17 : 26–17 : 26dining areaPR, VR
17 : 38–17 : 38dining areaSR
18 : 05–18 : 16dining areaSRYesNeutralThe resident kept repeating she wanted to go home, calmed down a little.

PR, physical resistance; RM, repetitive mannerisms; RL, restlessness; VR, verbal resistance; RW, repetitive words; SN, strange noises; MU, muttering; DE, demanding; CN, complaining/negativism; PS, pushing/shoving; SL, slapping; HP, hitting/punching; PQ, pinching/squeezing; PH, pulling hair; SC, scratching; BT, biting; SP, spitting; EL, elbowing; KC, kicking; TG, threatening gestures; TO, throwing objects; NC, name calling; VT, verbal threats; CD, cursing at care staff; HA, hostile accusatory language; SR, screaming.

Table 3 presents two examples of participants exposed to MG, showing the full period of observation and the RA’s notes. Finally, it should be noted that over the two days of observation the most common aggressive BPSD were screaming and pushing/shoving.

DISCUSSION

This small-scale trial investigated the incidence and pattern of BPSD exhibited while PwD spent time in communal areas of a nursing home and the calming effect of a novel digital technology. Most previous studies of BPSD in nursing homes have focused on resistance to care [12, 13]. BPSD exhibited in communal areas of a nursing home present different challenges. A systematic review of resident-resident aggression (RRA) showed that a history of aggressive behaviors is one of the main contributing factors and that RRA most commonly occur in communal spaces in nursing homes [14]. In our study, although eligibility to participate included a history of aggressive behavior, most participants were calm most of the time. The most common BPSD triggering intervention on Day-2 was screaming. A survey across 21 nursing homes in Australia showed that staff considered shouting, wandering and restlessness to have the highest importance considering incidence, frequency, and difficulty of management [15]. Another study showed that staff believed BPSD in one PwD can provoke agitation among others [16]. While our RAs did not report an increase in screaming on the part of other residents, an increase in agitation may well have occurred and should be systematically monitored in future studies.

Use of natural elements and positive images have shown some promising results in decreasing care refusals in PwD [12, 17]. As with the staff in our study, a recent study [18] indicated that Australian residential care staff believed “distraction” can be helpful in managing aggression in PwD. MG is a novel device providing both sensory stimulation and distraction. Working through primary stimuli (visual only in the case of the MG model we used) without relying on intellectual abilities or cognitive functions makes sensory stimulation an ideal approach for reaching persons with advanced dementia [19, 20]. The nature-like visualizations generated by MG share similarities with photographic sky compositions (e.g., SkyCeilings™) which have shown some positive results in preventing delirium among PwD in an emergency room setting [21]. One distinguishing difference between MG and other sensory stimulation interventions such as Snoezelen [22], is that MG uses the Unity game engine [23] to generate the underlying software algorithms that create the calming objects to distract PwD and alleviate BPSD.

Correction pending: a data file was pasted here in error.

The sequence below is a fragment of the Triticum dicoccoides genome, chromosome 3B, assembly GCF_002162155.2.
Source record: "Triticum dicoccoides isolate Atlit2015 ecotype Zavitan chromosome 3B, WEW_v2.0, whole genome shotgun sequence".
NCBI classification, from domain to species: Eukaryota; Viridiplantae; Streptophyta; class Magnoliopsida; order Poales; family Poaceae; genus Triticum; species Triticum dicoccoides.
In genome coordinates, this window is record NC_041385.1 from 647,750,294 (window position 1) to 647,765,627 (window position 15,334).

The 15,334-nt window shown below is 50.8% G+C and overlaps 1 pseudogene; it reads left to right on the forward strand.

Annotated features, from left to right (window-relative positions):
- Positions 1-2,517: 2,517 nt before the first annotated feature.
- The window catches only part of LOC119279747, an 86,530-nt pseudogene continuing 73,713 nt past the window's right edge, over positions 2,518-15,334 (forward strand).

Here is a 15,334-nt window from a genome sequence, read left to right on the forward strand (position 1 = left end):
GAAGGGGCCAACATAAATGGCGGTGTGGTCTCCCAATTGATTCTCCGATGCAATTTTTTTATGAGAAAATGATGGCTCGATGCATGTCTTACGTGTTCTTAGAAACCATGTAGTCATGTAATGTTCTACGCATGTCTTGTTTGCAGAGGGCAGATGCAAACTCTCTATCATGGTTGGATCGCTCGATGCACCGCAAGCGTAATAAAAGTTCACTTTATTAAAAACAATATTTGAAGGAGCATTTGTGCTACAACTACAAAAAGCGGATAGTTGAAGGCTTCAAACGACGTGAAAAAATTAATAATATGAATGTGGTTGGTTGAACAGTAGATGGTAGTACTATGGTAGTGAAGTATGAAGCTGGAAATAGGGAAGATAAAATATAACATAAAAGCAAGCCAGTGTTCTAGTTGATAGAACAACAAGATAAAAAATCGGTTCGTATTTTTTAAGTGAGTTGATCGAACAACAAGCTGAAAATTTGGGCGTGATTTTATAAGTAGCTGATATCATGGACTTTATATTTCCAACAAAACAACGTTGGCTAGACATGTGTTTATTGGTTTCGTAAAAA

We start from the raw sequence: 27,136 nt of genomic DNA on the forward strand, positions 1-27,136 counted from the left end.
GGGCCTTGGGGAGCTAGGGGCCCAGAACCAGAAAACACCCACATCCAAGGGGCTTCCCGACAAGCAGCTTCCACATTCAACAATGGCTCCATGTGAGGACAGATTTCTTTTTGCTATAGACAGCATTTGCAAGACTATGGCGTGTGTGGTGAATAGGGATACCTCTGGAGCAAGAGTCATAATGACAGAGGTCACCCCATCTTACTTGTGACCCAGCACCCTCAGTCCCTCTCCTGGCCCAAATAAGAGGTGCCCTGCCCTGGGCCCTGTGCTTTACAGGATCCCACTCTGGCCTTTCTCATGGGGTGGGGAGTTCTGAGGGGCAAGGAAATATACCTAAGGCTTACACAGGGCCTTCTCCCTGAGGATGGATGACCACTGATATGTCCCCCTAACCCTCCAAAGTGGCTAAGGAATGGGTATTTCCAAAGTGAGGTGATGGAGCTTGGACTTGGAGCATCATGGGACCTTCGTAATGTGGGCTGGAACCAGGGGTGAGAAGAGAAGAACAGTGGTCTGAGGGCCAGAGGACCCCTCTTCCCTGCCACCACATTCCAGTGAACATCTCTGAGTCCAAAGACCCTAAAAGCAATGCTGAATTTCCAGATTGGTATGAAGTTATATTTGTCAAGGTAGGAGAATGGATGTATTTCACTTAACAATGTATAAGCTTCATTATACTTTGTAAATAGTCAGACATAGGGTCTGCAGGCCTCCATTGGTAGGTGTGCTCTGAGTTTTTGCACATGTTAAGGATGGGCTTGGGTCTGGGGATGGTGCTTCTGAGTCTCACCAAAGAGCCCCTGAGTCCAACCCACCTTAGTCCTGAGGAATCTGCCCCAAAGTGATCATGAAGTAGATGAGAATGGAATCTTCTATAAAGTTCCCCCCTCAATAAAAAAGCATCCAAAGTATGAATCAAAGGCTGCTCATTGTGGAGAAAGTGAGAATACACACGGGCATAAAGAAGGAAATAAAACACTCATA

Our study demonstrates that only an exposure of 10–20 min is required to redirect the resident’s attention and have a calming effect. MG is easy to operate and does not require extensive training to do so. It also does not involve modifications to the built environment.

Our study had some limitations, including the decision to introduce MG when the RA and the nursing staff considered the behavior to be sufficiently challenging to warrant intervention. The intervention threshold was subjective, relying upon staff’s self-definition of situations that, according to our instruction, would normally trigger segregation and/or medication administration in the home. We did not collect data on the training or years of practice of the nursing staff, all of whom were regular unionized employees of the nursing home. In this small pilot study, we also did not assess inter-rater reliability of impact assessment which was also subjective. More objective criteria/tools (e.g., changes in heart rate, blood pressure) can be implemented in future research to capture the calming effect of MG but this was beyond the scope of the present study.

Conclusion

Use of MG in this study was analogous to that of a “psychiatric crash cart” [24], replacing the usual practice of segregation and/or medication administration, when agitation or aggression occurs in communal areas of nursing homes with the introduction of a digital device. Logistical issues to be explored in future studies include whether it is more effective to take the device to the resident or the resident to MG and whether the addition of sound would increase its ability to capture and sustain the attention of PwD and serve as a distractor and calming influence.

ACKNOWLEDGMENTS

The authors have no acknowledgments to report.

FUNDING

This work was supported by the Good Samaritan Delta View Care Centre through a grant from the Centre for Aging and Brain Health Innovation (CABHI); and a grant from the AGE-WELL Network of Centres of Excellence.

CONFLICT OF INTEREST

Prior to the study, the first author (G.G) acted as an advisor for MindfulGarden but derived no financial or other tangible benefits from MindfulGarden Digital Health, Inc. or Switch United, the MindfulGarden developers.